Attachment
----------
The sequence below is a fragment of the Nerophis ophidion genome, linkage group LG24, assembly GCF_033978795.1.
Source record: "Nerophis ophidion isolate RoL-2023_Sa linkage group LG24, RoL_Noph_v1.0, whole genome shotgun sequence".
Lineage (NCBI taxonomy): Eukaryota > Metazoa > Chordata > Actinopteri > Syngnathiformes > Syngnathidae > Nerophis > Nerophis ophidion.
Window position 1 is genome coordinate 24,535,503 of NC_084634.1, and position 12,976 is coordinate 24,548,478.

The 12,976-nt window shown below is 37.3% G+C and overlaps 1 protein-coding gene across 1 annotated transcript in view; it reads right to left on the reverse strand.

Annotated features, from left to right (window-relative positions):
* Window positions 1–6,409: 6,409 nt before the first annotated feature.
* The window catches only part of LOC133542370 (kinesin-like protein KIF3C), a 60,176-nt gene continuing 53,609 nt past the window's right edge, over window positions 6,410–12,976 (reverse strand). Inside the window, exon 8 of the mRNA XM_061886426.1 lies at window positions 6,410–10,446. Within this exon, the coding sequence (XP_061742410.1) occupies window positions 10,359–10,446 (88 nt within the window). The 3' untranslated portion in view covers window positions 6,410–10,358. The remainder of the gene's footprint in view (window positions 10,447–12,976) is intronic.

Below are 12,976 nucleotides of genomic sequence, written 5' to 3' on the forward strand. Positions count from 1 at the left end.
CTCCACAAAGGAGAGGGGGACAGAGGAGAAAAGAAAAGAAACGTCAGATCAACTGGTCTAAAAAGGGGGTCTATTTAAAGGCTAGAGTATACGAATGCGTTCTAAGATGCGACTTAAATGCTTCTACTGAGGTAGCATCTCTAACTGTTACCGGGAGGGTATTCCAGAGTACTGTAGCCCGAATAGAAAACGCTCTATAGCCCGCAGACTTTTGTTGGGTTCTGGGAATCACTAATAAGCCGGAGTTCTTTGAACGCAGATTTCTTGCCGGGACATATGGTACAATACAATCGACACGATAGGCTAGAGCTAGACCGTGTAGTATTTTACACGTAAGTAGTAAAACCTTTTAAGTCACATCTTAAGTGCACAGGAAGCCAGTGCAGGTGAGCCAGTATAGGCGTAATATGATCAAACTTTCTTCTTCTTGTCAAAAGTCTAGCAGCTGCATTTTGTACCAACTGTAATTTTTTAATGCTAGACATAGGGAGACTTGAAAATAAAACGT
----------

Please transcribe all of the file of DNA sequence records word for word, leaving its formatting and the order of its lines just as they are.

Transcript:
The sequence below is a fragment of the Nerophis ophidion genome, linkage group LG24, assembly GCF_033978795.1.
Source record: "Nerophis ophidion isolate RoL-2023_Sa linkage group LG24, RoL_Noph_v1.0, whole genome shotgun sequence".
Lineage (NCBI taxonomy): Eukaryota > Metazoa > Chordata > Actinopteri > Syngnathiformes > Syngnathidae > Nerophis > Nerophis ophidion.
Window position 1 is genome coordinate 24,535,503 of NC_084634.1, and position 12,976 is coordinate 24,548,478.

The 12,976-nt window shown below is 37.3% G+C and overlaps 1 protein-coding gene across 1 annotated transcript in view; it reads right to left on the reverse strand.

Annotated features, from left to right (window-relative positions):
* Window positions 1–6,409: 6,409 nt before the first annotated feature.
* The window catches only part of LOC133542370 (kinesin-like protein KIF3C), a 60,176-nt gene continuing 53,609 nt past the window's right edge, over window positions 6,410–12,976 (reverse strand). Inside the window, exon 8 of the mRNA XM_061886426.1 lies at window positions 6,410–10,446. Within this exon, the coding sequence (XP_061742410.1) occupies window positions 10,359–10,446 (88 nt within the window). The 3' untranslated portion in view covers window positions 6,410–10,358. The remainder of the gene's footprint in view (window positions 10,447–12,976) is intronic.

Below are 12,976 nucleotides of genomic sequence, written 5' to 3' on the forward strand. Positions count from 1 at the left end.
CTCCACAAAGGAGAGGGGGACAGAGGAGAAAAGAAAAGAAACGTCAGATCAACTGGTCTAAAAAGGGGGTCTATTTAAAGGCTAGAGTATACGAATGCGTTCTAAGATGCGACTTAAATGCTTCTACTGAGGTAGCATCTCTAACTGTTACCGGGAGGGTATTCCAGAGTACTGTAGCCCGAATAGAAAACGCTCTATAGCCCGCAGACTTTTGTTGGGTTCTGGGAATCACTAATAAGCCGGAGTTCTTTGAACGCAGATTTCTTGCCGGGACATATGGTACAATACAATCGACACGATAGGCTAGAGCTAGACCGTGTAGTATTTTACACGTAAGTAGTAAAACCTTTTAAGTCACATCTTAAGTGCACAGGAAGCCAGTGCAGGTGAGCCAGTATAGGCGTAATATGATCAAACTTTCTTCTTCTTGTCAAAAGTCTAGCAGCTGCATTTTGTACCAACTGTAATTTTTTAATGCTAGACATAGGGAGACTTGAAAATAAAACGT